spring allergies

Allergy Season on Hold Thanks to Cool, Wet Weather

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While allergy season got an earlier start than normal this year, our recent cold and wet weather has kept symptoms at bay.

"It's been a quiet season,” said Dr. Jeffrey Factor, an allergist and partner at Connecticut Asthma and Allergy. “And I think some people are sort of lulled into a sense of security but I think the spring allergy season will come upon us in the next four to six weeks and just to be prepared for that."

The cold weather this month has delayed tree pollen and the wet weather has kept whatever pollen there is circulating at bay.

"All of the pollen counts are reported to be mild to moderate,” Factor explained. “I don't really pay attention to them. I pay attention to how many patients come and knock on my door."

And these days, knocking on his door means taking patients by way of telemedicine.

“Although it doesn’t allow me to look in the patient's nose and throat and listen to their lungs, I still can get a sense of how they’re feeling what symptoms they’re having and they can do it from the safety and security of their own home and me as well,” he said.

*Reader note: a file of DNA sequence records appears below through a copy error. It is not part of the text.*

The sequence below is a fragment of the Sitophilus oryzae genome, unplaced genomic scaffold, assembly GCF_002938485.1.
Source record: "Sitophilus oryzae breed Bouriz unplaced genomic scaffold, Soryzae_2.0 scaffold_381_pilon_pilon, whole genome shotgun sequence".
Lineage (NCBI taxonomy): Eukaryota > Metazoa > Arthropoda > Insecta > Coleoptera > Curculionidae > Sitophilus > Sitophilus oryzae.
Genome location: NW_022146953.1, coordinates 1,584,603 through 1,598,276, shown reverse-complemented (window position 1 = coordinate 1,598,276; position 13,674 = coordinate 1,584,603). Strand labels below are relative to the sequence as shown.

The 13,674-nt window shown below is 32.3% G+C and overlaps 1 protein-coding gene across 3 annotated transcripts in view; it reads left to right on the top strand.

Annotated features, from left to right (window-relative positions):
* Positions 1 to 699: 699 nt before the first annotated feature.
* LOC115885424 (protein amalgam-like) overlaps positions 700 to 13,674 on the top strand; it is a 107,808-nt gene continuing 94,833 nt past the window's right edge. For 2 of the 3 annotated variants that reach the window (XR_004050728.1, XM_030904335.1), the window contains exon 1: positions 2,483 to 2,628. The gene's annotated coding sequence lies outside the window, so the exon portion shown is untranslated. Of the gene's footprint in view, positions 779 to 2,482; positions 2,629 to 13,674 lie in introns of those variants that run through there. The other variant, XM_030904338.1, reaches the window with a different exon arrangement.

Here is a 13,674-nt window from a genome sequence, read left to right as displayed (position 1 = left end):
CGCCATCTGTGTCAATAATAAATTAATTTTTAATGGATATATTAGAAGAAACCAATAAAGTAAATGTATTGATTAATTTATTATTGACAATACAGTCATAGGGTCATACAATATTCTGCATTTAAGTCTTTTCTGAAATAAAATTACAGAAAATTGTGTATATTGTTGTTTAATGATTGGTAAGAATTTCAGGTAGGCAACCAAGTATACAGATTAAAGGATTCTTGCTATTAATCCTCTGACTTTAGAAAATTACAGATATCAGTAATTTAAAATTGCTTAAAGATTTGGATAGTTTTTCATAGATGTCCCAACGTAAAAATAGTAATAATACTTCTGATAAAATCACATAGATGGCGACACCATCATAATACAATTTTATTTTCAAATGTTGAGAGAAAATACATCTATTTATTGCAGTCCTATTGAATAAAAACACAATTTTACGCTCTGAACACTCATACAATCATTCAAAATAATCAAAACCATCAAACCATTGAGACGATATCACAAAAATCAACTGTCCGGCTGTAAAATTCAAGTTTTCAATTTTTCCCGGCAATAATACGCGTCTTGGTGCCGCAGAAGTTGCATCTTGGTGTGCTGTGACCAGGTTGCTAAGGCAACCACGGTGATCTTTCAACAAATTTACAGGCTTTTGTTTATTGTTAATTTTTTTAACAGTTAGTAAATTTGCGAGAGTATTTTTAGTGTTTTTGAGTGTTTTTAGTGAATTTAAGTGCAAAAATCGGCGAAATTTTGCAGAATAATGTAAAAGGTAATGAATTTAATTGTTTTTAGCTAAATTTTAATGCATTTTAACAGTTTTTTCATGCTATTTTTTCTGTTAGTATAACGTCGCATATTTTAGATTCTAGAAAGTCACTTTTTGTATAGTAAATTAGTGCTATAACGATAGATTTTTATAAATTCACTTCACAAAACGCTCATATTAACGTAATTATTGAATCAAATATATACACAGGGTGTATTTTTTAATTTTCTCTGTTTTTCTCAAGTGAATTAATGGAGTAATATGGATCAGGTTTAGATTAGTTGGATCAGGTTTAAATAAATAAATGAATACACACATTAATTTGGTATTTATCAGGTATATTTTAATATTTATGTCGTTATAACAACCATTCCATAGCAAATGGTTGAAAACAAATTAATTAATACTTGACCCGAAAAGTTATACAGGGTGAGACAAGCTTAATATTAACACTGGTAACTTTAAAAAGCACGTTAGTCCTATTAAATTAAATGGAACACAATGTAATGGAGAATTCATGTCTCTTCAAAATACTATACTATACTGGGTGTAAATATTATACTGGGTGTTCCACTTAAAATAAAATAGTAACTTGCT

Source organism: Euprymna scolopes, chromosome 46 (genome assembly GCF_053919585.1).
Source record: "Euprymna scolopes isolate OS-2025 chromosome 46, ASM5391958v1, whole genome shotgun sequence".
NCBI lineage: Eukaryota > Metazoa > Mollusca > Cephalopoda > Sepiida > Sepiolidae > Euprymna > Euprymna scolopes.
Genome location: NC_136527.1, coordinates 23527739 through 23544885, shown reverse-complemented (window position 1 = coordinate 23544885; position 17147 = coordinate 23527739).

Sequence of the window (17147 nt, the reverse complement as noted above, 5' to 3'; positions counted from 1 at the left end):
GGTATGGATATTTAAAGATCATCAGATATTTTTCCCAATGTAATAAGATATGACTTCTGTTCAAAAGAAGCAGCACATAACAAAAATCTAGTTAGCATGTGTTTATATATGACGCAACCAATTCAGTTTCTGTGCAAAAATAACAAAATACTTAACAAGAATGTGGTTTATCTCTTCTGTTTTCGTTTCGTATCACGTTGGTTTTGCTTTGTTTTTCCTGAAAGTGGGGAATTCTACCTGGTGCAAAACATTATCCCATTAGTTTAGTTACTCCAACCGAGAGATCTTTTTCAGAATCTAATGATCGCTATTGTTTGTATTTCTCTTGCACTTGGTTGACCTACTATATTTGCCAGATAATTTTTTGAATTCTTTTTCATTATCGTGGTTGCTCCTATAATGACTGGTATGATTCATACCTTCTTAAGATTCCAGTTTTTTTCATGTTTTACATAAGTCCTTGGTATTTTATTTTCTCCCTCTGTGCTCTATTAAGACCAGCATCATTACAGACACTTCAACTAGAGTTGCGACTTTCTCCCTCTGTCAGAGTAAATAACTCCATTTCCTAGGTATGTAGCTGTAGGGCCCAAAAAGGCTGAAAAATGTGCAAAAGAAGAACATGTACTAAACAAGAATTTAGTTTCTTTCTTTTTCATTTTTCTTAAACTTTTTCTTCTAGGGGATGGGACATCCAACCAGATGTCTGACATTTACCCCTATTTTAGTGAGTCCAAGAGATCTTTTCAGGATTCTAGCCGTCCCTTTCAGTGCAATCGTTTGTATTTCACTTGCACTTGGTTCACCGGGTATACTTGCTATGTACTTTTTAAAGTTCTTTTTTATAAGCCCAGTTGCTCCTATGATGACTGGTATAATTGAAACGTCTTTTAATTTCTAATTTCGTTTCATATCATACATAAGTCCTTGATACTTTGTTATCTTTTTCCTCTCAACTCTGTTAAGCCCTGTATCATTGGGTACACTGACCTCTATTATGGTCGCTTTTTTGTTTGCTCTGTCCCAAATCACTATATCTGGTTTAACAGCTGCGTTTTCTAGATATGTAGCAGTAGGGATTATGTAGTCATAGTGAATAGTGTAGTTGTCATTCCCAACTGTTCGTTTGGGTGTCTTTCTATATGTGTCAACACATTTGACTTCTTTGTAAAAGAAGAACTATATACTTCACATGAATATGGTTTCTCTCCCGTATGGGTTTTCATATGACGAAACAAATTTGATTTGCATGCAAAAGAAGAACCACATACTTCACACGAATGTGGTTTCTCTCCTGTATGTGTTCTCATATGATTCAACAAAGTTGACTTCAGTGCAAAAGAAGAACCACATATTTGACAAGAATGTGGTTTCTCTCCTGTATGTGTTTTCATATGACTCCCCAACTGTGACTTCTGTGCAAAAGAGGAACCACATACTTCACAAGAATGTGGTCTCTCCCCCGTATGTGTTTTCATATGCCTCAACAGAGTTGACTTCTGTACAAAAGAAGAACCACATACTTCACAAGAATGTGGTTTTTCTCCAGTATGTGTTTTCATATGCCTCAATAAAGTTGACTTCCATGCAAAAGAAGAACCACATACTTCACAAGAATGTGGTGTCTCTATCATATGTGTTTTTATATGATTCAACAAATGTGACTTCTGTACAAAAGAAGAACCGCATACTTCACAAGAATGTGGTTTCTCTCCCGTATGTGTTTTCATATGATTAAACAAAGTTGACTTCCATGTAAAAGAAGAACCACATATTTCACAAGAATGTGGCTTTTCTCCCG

And in a time where COVID-19 is on the minds of many people, it’s important to differentiate the symptoms. With allergies, you’ll likely experience the classic itchy nose, itchy eyes and congestion but a fever is very rarely an allergy symptom.

"The symptoms are obviously going to increase at some point. The same trees that were out there last year, they all have to pollinate at some point,” Factor said. "Maybe at some point in mid- or late-May they become problematic."

Dr. Factor also encourages those who typically suffer from allergies to remember to take your medication now even if your symptoms haven’t started yet, because with nicer weather on the way they certainly will.  

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